June 26, 2014 in Features, Seven

Just don’t ask them about the SATs

Two-thirds of Cherry Glazerr’s members are in high school, but that hasn’t stopped the band from making its mark
By The Spokesman-Review
 

Los Angeles trio Cherry Glazerr plays The Bartlett on Wednesday.
(Full-size photo)

If you go

Cherry Glazerr

With Normal Babies and Joel Jerome

When: 8 p.m. Wednesday

Where: The Bartlett, 228 W. Sprague Ave.

Cost: $8 advance, $10 day of show.

All ages; purchase advance tickets at thebartlettspokane.com

Most of the stories that have been written about California band Cherry Glazerr in the last year get hung up on the fact that two of its three members – vocalist and guitarist Clementine Creevy and drummer Hannah Uribe – are still in high school.

“I’m sort of worried about people taking pity, like, ‘They’re really good for being 17,’ ” Creevy said. “I’d rather talk about how I came up with a particular riff, or Hannah’s favorite drum kit or whatever. I’m sort of dreading it when walking into an interview. It’s like, ‘Here we go. They’re going to ask how old we are, and then we’re going to have to talk about the SATs.’ They love that, and I don’t know why.”

Besides, she says, bassist Sean Redman is 23, so it’s not fair to brand them a teenage act.

But it’s hard not to be impressed by Cherry Glazerr’s accomplishments at a relatively young age. The L.A. three-piece (they’re named after California public radio personality Chery Glaser) were signed by wax-and-tape label Burger Records before they’d ever played a live show. And while they’ve never officially toured until now, they recently played at an after party for an Yves Saint Laurent fashion show in Paris.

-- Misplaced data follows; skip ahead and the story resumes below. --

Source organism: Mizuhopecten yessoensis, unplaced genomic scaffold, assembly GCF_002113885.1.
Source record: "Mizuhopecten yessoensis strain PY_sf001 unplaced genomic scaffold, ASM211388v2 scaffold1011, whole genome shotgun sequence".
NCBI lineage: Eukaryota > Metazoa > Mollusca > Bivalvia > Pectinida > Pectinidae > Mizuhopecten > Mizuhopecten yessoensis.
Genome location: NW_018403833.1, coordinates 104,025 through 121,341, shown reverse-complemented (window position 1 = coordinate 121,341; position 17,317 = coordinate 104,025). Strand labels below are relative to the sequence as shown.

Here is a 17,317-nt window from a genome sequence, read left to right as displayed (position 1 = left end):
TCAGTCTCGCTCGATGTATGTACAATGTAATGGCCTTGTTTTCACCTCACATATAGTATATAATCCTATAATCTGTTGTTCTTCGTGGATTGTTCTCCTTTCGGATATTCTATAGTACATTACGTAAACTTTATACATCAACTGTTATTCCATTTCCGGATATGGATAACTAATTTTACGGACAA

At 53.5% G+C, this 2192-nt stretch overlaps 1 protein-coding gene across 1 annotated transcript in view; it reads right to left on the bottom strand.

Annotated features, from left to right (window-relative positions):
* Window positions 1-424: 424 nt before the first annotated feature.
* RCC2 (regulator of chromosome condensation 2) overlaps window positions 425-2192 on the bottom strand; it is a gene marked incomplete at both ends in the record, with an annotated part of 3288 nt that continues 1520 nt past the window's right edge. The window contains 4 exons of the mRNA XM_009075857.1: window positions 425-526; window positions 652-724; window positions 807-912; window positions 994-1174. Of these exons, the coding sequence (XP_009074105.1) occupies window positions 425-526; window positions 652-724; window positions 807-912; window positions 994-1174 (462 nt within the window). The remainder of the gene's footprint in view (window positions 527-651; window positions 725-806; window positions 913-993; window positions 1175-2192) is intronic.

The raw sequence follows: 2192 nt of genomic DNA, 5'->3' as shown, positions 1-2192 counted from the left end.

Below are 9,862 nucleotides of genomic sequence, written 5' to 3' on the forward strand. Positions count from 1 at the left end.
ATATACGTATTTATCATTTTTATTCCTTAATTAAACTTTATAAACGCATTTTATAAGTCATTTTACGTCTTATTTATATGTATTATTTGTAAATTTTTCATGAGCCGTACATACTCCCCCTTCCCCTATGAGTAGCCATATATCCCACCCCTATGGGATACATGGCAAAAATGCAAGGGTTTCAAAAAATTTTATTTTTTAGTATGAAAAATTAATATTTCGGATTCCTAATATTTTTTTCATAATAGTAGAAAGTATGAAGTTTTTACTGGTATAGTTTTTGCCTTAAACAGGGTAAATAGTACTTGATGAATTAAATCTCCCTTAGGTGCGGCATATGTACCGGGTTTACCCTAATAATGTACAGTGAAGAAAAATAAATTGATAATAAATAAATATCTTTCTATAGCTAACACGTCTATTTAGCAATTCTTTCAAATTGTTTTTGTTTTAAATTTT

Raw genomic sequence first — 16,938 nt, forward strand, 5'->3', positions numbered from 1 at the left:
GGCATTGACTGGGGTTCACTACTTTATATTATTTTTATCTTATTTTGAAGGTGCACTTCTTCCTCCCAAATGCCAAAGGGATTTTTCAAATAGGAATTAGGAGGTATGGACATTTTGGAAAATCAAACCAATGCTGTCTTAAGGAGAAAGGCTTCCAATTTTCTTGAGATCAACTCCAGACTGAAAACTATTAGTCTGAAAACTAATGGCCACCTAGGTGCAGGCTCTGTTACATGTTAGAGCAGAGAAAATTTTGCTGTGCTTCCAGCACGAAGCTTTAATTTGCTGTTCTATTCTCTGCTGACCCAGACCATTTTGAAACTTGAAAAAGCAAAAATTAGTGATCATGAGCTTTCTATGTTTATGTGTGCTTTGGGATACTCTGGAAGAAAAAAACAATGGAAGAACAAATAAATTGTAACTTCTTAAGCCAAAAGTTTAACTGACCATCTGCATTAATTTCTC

Creevy first gained notoriety for a series of bedroom recordings, some of which later became Cherry Glazerr songs, that she uploaded online under the name Clembutt. Burger came across her SoundCloud account and liked what they heard, and soon Creevy had formed the band with Uribe (a school friend) and Redman (her boyfriend).

“I was sort of longing for it; I wanted to be a band,” she said. “I wanted to have more of a collaborative group of people around me, and it was really nice to have a drummer and a bass player. It was an easy transition.”

Cherry Glazerr’s album “Haxel Princess,” released in 2013, runs no longer than 25 minutes, a collection of 10 grungy, lo-fi mini teenage symphonies that recall sleepy, stoned afternoons and hormone-fueled evenings at downtown rock clubs.

Creevy’s lyrics are rooted in the mundane details of teenage life in Los Angeles, some of which are so particular that they have to be autobiographical. On “Bloody Bandaid,” she fantasizes about a rocker guy (“I’ve got the pin that your band made”) and about dates involving Powerpuff Girls, pizza and going to shows at L.A. venue the Smell, and in “White’s Not My Color This Evening,” she’s stuck at a party with menstrual cramps (“When’s this going to go away? / I have all these crazy pains”).

“I usually am writing about something specific that happened to me, but it varies,” Creevy said. “I guess I was feeling more introverted when I was writing (the song “Haxel Princess”), and it’s more introspective. It’s about gay kids getting bullied at school, so it dives deeper into more serious issues. So it kind of varies – things are light and frothy, like ‘Grilled Cheese,’ which is literally just about a sandwich.”

Amid the modest tableaus of smoky house parties and sticky summer nights, the song on “Haxel Princess” that comes closest to approaching a statement is “Teenage Girl.” In between lyrics about “sneaking cigarettes at lunch time,” “pink sparkly sunglasses lying by the pool” and Rob Kardashian, Creevy casually sneaks in something of a mantra: “Don’t make us feel belittled, world.”

“I’m talking specifically about teenage girls in the music industry,” Creevy said. “Trying to break out can be kind of hard sometimes.”

As a 17-year-old in the cutthroat, male-dominated indie rock scene, Creevy says she’s wary of being either coddled or sneered at. Before the band’s very first show, opening for their label mates Hunx and His Punx, she recalls one of the engineers warning her about using the venue’s microphones.

“And he goes, ‘Well, I don’t know if you want to use this mic, because a lot of old, real punk rock guys have used it, and you might be grossed out by it,’ ” she said. “And I’m like, ‘I’m fine. I can sing out of your dirty mic.’ My mic is probably dirtier than yours.”


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